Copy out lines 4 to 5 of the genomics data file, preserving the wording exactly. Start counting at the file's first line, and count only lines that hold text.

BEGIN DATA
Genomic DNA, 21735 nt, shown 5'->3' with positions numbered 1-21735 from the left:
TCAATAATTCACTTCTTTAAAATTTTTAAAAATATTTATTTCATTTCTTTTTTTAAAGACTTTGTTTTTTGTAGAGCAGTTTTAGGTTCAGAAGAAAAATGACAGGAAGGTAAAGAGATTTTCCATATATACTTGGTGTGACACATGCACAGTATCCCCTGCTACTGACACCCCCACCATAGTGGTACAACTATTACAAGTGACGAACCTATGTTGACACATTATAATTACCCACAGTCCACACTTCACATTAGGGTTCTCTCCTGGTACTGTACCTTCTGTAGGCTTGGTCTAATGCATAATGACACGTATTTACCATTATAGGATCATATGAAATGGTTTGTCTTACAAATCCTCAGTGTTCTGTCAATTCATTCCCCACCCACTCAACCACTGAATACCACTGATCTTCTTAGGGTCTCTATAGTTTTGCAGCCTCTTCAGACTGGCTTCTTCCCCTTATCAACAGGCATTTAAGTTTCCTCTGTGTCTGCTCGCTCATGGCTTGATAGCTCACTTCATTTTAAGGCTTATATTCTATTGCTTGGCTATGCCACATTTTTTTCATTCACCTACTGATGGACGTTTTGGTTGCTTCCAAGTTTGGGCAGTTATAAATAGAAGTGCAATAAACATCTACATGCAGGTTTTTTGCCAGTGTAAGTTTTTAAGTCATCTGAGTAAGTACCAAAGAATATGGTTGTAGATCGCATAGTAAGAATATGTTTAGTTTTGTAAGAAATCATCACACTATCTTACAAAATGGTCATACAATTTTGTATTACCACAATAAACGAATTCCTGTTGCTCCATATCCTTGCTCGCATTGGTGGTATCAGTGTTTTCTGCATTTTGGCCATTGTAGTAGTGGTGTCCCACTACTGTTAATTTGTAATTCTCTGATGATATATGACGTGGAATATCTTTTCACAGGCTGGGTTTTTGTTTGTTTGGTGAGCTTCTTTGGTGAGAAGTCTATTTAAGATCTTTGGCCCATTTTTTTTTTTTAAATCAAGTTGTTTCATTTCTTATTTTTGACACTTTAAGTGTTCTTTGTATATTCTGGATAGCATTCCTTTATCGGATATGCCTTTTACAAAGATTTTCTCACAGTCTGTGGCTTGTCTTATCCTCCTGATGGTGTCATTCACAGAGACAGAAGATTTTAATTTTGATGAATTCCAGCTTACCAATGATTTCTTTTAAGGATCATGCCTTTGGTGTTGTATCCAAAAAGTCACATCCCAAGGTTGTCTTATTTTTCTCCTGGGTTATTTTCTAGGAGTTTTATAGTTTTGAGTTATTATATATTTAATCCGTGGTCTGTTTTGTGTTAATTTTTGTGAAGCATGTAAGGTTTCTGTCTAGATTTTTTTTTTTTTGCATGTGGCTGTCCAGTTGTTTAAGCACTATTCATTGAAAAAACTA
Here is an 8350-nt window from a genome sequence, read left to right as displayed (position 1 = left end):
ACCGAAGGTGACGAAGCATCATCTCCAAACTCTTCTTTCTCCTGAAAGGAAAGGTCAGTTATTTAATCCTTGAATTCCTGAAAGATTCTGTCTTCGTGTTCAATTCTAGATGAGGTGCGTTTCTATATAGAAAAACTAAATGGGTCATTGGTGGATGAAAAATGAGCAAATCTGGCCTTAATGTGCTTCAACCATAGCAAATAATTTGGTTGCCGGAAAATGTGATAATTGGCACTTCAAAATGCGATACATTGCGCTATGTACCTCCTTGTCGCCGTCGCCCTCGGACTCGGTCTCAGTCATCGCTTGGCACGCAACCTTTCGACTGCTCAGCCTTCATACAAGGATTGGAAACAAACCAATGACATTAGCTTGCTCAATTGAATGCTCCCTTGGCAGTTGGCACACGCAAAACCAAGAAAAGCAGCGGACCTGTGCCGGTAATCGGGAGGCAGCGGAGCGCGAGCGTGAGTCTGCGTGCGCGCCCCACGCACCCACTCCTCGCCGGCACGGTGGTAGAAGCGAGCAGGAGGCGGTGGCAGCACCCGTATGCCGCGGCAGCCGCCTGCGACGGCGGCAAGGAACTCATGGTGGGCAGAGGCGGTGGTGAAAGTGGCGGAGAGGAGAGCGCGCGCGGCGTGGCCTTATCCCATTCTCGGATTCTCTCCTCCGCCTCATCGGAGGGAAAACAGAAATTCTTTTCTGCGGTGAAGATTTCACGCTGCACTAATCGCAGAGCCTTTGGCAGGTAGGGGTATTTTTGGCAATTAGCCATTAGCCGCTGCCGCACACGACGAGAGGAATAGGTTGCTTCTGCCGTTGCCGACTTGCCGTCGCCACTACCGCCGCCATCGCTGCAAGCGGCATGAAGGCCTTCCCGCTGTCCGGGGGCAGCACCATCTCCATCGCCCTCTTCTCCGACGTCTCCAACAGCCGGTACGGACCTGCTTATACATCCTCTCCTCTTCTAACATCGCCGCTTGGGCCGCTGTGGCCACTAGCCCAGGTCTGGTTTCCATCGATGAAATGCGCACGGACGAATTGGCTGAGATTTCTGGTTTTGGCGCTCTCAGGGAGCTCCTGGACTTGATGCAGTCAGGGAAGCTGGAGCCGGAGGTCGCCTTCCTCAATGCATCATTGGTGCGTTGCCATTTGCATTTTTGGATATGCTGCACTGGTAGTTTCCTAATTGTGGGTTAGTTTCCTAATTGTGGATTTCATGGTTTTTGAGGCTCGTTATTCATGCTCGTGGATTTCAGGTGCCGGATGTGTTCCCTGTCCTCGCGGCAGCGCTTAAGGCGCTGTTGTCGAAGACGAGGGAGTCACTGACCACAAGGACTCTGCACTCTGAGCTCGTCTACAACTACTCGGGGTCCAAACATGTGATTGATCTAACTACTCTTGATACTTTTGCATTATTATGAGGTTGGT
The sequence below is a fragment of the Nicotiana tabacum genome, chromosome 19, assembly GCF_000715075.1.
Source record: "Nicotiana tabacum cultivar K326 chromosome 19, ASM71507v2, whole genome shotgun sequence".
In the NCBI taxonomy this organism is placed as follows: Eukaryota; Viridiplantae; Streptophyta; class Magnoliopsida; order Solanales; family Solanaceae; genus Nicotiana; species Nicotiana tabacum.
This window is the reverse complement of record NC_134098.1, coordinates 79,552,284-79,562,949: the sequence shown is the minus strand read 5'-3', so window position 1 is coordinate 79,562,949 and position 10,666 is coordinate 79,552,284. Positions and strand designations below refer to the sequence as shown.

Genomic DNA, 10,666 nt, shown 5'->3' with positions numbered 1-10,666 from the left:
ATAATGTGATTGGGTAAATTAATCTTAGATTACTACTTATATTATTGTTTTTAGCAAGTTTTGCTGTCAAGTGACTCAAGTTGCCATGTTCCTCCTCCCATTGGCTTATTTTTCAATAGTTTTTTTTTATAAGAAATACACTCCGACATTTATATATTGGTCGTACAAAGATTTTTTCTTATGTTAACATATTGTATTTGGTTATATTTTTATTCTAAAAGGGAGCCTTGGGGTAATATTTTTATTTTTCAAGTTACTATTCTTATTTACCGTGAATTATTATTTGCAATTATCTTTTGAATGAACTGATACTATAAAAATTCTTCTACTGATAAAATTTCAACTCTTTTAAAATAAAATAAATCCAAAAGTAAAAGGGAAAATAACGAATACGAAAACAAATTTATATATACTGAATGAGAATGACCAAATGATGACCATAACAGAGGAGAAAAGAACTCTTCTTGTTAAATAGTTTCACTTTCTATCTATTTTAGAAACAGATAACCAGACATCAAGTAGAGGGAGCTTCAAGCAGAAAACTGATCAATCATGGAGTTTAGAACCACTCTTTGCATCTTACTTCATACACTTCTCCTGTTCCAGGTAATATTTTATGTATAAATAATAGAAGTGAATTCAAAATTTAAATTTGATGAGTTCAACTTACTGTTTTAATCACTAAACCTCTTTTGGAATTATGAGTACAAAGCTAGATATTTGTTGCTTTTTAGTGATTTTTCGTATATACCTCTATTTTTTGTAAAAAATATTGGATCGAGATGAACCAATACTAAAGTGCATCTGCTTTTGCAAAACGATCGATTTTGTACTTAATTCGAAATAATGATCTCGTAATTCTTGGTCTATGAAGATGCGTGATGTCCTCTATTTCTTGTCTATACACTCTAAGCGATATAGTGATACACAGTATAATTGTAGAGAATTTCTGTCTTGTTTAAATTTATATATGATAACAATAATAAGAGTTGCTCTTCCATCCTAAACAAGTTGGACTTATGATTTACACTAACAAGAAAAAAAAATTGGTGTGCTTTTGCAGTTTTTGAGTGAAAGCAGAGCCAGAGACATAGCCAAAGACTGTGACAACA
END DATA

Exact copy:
ACCGAAGGTGACGAAGCATCATCTCCAAACTCTTCTTTCTCCTGAAAGGAAAGGTCAGTTATTTAATCCTTGAATTCCTGAAAGATTCTGTCTTCGTGTTCAATTCTAGATGAGGTGCGTTTCTATATAGAAAAACTAAATGGGTCATTGGTGGATGAAAAATGAGCAAATCTGGCCTTAATGTGCTTCAACCATAGCAAATAATTTGGTTGCCGGAAAATGTGATAATTGGCACTTCAAAATGCGATACATTGCGCTATGTACCTCCTTGTCGCCGTCGCCCTCGGACTCGGTCTCAGTCATCGCTTGGCACGCAACCTTTCGACTGCTCAGCCTTCATACAAGGATTGGAAACAAACCAATGACATTAGCTTGCTCAATTGAATGCTCCCTTGGCAGTTGGCACACGCAAAACCAAGAAAAGCAGCGGACCTGTGCCGGTAATCGGGAGGCAGCGGAGCGCGAGCGTGAGTCTGCGTGCGCGCCCCACGCACCCACTCCTCGCCGGCACGGTGGTAGAAGCGAGCAGGAGGCGGTGGCAGCACCCGTATGCCGCGGCAGCCGCCTGCGACGGCGGCAAGGAACTCATGGTGGGCAGAGGCGGTGGTGAAAGTGGCGGAGAGGAGAGCGCGCGCGGCGTGGCCTTATCCCATTCTCGGATTCTCTCCTCCGCCTCATCGGAGGGAAAACAGAAATTCTTTTCTGCGGTGAAGATTTCACGCTGCACTAATCGCAGAGCCTTTGGCAGGTAGGGGTATTTTTGGCAATTAGCCATTAGCCGCTGCCGCACACGACGAGAGGAATAGGTTGCTTCTGCCGTTGCCGACTTGCCGTCGCCACTACCGCCGCCATCGCTGCAAGCGGCATGAAGGCCTTCCCGCTGTCCGGGGGCAGCACCATCTCCATCGCCCTCTTCTCCGACGTCTCCAACAGCCGGTACGGACCTGCTTATACATCCTCTCCTCTTCTAACATCGCCGCTTGGGCCGCTGTGGCCACTAGCCCAGGTCTGGTTTCCATCGATGAAATGCGCACGGACGAATTGGCTGAGATTTCTGGTTTTGGCGCTCTCAGGGAGCTCCTGGACTTGATGCAGTCAGGGAAGCTGGAGCCGGAGGTCGCCTTCCTCAATGCATCATTGGTGCGTTGCCATTTGCATTTTTGGATATGCTGCACTGGTAGTTTCCTAATTGTGGGTTAGTTTCCTAATTGTGGATTTCATGGTTTTTGAGGCTCGTTATTCATGCTCGTGGATTTCAGGTGCCGGATGTGTTCCCTGTCCTCGCGGCAGCGCTTAAGGCGCTGTTGTCGAAGACGAGGGAGTCACTGACCACAAGGACTCTGCACTCTGAGCTCGTCTACAACTACTCGGGGTCCAAACATGTGATTGATCTAACTACTCTTGATACTTTTGCATTATTATGAGGTTGGT
The sequence below is a fragment of the Nicotiana tabacum genome, chromosome 19, assembly GCF_000715075.1.